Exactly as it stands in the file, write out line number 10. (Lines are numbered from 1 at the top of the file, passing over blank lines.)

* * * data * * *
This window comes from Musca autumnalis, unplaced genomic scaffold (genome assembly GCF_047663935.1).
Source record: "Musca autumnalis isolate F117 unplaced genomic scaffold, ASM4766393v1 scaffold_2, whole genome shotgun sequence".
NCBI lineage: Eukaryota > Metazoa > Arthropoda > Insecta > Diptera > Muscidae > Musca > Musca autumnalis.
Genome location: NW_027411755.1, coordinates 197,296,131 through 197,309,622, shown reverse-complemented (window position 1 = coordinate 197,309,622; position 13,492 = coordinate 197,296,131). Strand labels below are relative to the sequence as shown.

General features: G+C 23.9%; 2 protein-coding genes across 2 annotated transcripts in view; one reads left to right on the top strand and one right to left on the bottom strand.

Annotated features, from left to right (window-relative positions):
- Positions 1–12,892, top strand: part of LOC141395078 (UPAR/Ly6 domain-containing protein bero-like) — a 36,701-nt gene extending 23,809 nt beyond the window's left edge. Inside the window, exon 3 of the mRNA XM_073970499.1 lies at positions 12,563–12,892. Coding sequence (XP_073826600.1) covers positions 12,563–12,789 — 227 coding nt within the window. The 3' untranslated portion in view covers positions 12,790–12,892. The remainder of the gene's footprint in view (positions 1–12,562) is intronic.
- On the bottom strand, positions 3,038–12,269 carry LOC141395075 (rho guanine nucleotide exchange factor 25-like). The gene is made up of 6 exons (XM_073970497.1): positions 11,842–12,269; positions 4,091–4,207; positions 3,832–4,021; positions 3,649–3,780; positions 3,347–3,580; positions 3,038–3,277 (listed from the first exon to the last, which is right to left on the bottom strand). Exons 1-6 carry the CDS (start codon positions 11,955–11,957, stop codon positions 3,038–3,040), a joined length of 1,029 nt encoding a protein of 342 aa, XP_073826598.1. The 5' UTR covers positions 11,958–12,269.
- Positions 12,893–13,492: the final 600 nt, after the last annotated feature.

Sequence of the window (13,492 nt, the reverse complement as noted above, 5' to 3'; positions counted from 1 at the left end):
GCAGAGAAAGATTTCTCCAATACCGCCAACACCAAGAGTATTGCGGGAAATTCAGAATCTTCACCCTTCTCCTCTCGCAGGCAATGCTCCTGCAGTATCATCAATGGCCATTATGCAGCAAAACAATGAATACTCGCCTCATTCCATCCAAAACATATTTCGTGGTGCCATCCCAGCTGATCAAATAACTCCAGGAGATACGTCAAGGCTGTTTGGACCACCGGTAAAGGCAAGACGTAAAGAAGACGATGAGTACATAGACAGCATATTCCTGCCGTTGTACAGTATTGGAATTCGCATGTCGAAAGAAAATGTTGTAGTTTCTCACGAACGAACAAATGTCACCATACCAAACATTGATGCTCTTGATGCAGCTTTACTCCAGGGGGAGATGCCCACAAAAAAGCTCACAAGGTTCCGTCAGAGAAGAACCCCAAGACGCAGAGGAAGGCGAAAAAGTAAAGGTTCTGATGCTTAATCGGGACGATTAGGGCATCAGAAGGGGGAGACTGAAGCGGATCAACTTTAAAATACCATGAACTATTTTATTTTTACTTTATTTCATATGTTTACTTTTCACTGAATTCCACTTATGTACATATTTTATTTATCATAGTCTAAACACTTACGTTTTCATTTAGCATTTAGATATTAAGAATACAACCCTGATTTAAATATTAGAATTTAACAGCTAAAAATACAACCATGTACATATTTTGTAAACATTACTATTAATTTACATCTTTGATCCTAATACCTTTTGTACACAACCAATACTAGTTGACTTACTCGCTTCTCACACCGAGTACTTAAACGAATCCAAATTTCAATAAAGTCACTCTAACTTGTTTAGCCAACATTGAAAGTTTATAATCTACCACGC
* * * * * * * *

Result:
Sequence of the window (13,492 nt, the reverse complement as noted above, 5' to 3'; positions counted from 1 at the left end):